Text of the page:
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SSH Service Screen

  3 minute read.

Last Modified 2022-09-20 14:39 EDT

The SSH service lets users connect to TrueNAS with the Secure SHell Transport Layer Protocol. When using TrueNAS as an SSH server, the users in the network must use SSH client software to transfer files with SSH.

Allowing external connections to TrueNAS is a security vulnerability! Do not enable SSH unless you require external connections. See Security Recommendations for more security considerations when using SSH.

Configuring SSH Service

To configure SSH go to System Settings > Services, find SSH, and click to open the basic settings General Options configuration screen.

ServicesSSHBasicSettingsGeneralOptions

Configure the options as needed to match your network environment.

We recommend you add these SSH service options in Auxiliary Parameters:

  • Add NoneEnabled no to disable the insecure none cipher.
  • Increase the ClientAliveInterval if SSH connections tend to drop.
  • Increase the ClientMaxStartup value (10 is default) when you need more concurrent SSH connections.

Remember to enable the SSH service in System Settings > Services after making changes. To create and store specific SSH connections and keypairs, go to Credentials > Backup Credentials.

Using SSH File Transfer Protocol (SFTP)

SFTP (SSH File Transfer Protocol) is available by enabling SSH remote access to the TrueNAS system. SFTP is more secure than standard FTP as it applies SSL encryption on all transfers by default.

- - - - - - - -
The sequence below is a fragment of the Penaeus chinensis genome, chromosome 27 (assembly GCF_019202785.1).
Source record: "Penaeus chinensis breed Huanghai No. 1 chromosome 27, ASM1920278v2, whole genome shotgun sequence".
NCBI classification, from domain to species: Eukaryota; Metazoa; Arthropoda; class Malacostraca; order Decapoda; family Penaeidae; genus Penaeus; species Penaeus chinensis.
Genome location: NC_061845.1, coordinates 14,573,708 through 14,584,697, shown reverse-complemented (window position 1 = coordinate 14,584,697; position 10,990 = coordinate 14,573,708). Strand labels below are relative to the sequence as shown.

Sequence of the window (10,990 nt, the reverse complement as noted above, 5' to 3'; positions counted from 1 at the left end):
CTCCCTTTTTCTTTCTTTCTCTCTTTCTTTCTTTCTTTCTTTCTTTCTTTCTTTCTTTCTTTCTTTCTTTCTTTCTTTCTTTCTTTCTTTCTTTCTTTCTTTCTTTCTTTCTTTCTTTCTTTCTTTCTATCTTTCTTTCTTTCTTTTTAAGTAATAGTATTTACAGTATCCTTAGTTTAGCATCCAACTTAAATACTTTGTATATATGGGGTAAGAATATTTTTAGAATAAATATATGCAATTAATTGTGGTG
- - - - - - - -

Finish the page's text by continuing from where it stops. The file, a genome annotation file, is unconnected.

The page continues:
Go to System Settings > Services, find the SSH entry, and click the to open the Services > SSH basic settings configuration screen.

ServicesSSHBasicSettingsGeneralOptions

Select Allow Password Authentication and decide if you need Log in as Root with Password.

SSH with root is a security vulnerability. It allows users to fully control the NAS remotely with a terminal instead of providing SFTP transfer access.
Review the remaining options and configure them according to your environment or security needs.

Using SFTP Connections

Open an FTP client (like FileZilla) or command line. This article shows using FileZilla as an example.

Using FileZilla, enter SFTP://{TrueNAS IP} {username} {password} {port 22}. Where {TrueNAS IP} is the IP address for your TrueNAS system, {username} is the administrator login user name, and {password} is the adminstrator password, and {port 22} to connect.

SFTP does not offer chroot locking. While chroot is not 100% secure, lacking chroot lets users move up to the root directory and view internal system information. If this level of access is a concern, FTP with TLS might be the more secure choice.

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